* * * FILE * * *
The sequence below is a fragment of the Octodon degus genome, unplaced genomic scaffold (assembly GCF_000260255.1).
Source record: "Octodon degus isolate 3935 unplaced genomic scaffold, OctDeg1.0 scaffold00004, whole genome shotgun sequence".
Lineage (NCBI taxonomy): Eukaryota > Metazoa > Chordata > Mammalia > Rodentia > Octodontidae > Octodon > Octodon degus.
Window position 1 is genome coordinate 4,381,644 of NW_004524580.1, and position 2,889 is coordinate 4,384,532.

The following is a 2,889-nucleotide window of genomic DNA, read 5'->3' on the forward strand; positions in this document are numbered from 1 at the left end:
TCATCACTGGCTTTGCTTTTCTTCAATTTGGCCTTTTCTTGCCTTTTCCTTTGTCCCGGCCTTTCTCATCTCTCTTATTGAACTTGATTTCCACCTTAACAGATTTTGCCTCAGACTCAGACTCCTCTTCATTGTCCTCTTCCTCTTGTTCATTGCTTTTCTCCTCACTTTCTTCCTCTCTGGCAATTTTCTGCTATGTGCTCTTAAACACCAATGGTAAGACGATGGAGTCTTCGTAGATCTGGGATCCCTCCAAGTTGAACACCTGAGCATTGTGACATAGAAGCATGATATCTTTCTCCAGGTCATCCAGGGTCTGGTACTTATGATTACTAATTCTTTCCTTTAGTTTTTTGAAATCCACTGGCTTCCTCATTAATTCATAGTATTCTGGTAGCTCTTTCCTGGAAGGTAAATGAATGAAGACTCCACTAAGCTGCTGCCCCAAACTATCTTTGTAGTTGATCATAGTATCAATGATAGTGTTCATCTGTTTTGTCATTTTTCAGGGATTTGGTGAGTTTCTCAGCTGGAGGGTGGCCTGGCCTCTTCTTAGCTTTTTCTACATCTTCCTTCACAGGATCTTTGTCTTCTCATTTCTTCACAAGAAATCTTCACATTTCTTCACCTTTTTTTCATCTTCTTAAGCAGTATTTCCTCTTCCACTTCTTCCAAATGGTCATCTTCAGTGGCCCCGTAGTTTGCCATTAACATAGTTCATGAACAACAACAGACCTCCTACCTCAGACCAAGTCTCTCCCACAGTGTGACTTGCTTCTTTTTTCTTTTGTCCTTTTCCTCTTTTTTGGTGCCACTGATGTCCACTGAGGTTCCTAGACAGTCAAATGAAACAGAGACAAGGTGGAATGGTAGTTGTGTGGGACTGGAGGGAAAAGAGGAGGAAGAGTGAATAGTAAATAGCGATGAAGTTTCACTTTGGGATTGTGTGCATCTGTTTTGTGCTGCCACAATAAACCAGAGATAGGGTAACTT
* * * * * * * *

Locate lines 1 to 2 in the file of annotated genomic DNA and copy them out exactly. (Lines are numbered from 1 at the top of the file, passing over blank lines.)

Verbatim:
The sequence below is a fragment of the Octodon degus genome, unplaced genomic scaffold (assembly GCF_000260255.1).
Source record: "Octodon degus isolate 3935 unplaced genomic scaffold, OctDeg1.0 scaffold00004, whole genome shotgun sequence".